And so, with only minimal discussion at home and in the practice, foregoing my three piece suit for some older somewhat daggy clothing one Wednesday afternoon I found myself descending into the depths in a wooden cage dressed in miner’s dungarees, borrowed boots, a helmet and a slightly flimsy facemask. Jean was very excited and kept the miners talking about their experiences. I was less enthusiastic, if not increasingly anxious. I am not sure what I had expected; perhaps a mini-presentation from a miner or supervisor, a visit to the wooden cage, and then a tour of the onsite museum followed by a cup of tea. No such luck!
I realised they were actually going to take us down the 1600 feet or so in the cage (which was noisy and appeared rickety to my untutored eye). I felt unable to say no. I was not being gallant for Jean’s sake; she was thrilled by the whole event and did not need that a mere male to support her. I just felt a bit embarrassed to wimp out, so I gritted my teeth and smiled while Jean went enthusiastically through her lengthy list of questions about mining.
After a shaky, rattling descent that felt longer than it actually was, we landed and the cage door was opened to the dim lighting of a cavern. We were met by the driver of a primitive underground electric train with open seating on narrow gauge rails. I have no idea how far we travelled, but the rounded ceiling seemed to get lower, and the walls closed in. Jean kept up her tirade of excited questions. How did the air stay fresh so far down? (Everything had begun to taste of coal of course, despite the facemasks). Were they still using the pit ponies about which she had heard? Not any more. Had there been any serious accidents? Not for many years. At the end of the line, we were told that to view the coal face we would have to crawl along a passage under what looked like wooden trestles maybe four feet high. Jean had already accepted the challenge and I had little choice but to follow. Lights were strung on the trestles, but the view either side was limited. The track was not really wide enough to turn around even if I had no-one behind me; the forty yards of crawling felt like an eternity. We arrived at a more open area and could see the open face, with miners drilling holes into rock. I tightened my facemask, and wished I had earplugs. The holes would eventually hold an explosive charge, the idea being that the whole face of coal would crumble down ready for transit. There was what felt like interminable discussion of the intricacies of explosive charges. These were men who knew what they were doing, given their lives depended on not making mistakes. There was pride in what they did, and trust and strong bonding between them. You smiled, and asked rather obvious questions; the miners smiled back and give rather obvious answers. I was struck by their acceptance of this dark reality of their work lives, and the tolerance for extreme working conditions. In contrast I felt a hint of shame in my own rapidly building need to return to the surface. I wasn’t sure I could get out quick enough to maintain the shreds of my dignity, and the return journey seemed endless.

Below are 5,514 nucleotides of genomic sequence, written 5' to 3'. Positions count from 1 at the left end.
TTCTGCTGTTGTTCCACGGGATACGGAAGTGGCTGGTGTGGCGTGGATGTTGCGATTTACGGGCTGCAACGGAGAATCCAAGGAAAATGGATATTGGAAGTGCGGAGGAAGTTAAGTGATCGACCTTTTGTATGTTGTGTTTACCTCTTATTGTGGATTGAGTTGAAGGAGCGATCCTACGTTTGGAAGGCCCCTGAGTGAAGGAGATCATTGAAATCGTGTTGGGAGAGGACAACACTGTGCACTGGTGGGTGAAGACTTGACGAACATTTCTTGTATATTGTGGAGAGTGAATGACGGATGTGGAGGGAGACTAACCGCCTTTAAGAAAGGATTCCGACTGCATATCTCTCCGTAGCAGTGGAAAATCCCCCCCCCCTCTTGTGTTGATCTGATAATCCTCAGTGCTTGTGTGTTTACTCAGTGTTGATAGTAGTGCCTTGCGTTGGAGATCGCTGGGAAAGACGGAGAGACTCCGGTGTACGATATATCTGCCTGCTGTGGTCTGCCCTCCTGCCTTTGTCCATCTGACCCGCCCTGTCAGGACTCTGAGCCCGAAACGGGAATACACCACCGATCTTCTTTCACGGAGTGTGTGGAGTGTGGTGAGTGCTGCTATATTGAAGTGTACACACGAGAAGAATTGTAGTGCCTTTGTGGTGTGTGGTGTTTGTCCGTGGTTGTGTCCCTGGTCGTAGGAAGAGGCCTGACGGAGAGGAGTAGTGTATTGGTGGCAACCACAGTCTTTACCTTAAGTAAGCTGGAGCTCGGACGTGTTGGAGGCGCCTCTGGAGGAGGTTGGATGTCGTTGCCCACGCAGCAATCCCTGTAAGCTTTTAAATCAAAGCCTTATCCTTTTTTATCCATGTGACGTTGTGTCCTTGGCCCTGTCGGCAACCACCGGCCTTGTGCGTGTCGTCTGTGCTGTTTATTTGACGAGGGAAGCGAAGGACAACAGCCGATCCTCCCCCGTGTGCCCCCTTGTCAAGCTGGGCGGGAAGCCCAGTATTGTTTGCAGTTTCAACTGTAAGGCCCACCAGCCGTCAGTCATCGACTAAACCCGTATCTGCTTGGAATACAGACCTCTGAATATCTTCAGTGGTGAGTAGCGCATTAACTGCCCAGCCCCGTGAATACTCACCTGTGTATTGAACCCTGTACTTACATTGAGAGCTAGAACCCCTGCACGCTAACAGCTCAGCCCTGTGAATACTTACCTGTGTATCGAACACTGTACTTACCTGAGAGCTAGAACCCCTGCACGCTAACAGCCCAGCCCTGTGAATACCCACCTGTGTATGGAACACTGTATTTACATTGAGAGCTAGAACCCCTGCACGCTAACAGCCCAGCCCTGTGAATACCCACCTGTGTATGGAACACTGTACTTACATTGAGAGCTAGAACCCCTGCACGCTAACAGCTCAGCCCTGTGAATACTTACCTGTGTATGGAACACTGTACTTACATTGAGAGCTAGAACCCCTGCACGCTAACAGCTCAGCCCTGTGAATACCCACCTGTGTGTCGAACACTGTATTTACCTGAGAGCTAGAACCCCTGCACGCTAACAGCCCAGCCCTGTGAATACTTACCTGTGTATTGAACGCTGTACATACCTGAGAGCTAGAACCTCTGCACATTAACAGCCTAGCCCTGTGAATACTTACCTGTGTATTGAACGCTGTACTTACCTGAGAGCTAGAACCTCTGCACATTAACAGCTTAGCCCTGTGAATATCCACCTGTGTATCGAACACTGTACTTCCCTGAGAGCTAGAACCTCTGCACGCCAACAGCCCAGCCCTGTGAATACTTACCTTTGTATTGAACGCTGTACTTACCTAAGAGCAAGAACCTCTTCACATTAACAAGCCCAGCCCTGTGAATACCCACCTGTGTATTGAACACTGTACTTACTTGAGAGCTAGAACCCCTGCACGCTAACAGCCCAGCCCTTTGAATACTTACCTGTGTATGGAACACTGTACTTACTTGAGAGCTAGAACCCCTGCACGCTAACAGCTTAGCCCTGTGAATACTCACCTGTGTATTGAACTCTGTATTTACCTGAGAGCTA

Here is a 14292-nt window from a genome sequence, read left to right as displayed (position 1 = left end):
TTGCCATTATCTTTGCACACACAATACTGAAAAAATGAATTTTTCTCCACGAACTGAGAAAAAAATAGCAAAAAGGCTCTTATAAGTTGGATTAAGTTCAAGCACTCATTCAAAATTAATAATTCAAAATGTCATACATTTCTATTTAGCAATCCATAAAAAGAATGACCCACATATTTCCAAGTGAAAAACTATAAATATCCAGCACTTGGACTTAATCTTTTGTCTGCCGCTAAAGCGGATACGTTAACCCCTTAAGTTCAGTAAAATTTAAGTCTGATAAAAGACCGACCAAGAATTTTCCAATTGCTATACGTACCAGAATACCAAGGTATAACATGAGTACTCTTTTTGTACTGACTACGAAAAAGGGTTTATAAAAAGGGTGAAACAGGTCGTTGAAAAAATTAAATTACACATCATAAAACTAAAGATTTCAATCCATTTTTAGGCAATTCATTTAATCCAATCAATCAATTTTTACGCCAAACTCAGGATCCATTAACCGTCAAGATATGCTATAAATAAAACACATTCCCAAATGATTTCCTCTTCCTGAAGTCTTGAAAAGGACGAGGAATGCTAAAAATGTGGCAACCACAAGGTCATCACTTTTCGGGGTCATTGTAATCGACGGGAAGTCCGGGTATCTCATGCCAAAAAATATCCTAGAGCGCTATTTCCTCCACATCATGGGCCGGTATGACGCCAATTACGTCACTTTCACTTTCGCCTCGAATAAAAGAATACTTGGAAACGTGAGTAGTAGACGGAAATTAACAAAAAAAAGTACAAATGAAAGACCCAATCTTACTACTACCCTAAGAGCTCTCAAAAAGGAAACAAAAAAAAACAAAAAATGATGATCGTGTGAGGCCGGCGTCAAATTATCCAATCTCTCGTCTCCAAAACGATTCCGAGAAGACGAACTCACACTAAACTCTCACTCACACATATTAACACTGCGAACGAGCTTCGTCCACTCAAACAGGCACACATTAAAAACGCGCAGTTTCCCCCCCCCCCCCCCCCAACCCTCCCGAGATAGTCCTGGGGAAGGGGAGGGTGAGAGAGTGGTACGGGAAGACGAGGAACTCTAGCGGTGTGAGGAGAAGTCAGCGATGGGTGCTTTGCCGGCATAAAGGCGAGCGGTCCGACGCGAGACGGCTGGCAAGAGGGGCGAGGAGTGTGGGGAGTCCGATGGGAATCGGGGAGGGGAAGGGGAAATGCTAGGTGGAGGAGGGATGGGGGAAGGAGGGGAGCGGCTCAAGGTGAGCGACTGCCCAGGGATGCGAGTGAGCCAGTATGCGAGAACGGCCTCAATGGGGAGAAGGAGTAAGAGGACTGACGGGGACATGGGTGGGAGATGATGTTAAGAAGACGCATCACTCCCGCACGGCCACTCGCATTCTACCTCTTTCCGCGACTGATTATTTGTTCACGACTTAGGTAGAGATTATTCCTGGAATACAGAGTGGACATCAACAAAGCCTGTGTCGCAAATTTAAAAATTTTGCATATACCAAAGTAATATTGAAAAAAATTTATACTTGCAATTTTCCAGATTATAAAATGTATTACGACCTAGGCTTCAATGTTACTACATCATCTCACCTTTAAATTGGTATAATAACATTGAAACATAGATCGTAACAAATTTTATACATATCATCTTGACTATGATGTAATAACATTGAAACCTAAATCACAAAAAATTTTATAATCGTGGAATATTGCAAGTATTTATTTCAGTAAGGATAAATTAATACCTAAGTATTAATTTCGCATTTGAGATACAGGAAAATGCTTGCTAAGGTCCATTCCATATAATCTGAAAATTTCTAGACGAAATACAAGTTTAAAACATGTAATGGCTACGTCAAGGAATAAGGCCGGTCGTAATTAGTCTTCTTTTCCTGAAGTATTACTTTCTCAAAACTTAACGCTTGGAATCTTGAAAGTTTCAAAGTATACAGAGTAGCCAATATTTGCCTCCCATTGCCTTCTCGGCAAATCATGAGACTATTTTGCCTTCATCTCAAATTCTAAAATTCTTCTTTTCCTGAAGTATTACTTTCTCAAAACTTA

I suspect there was endless discussion and a series of stories and jokes between mates in the pub about these two odd professionals needing to explore their work lives. Later I was to meet the two miners who lived in St. Nicholas, and was pleased that they (being blokes) were happy to come to the doctor to discuss often quite intimate problems. Separately, they both asked (with twinkling eyes) if I had enjoyed my visit to the mine, and whether I had recovered from being at the coalface. Obviously the story had got around.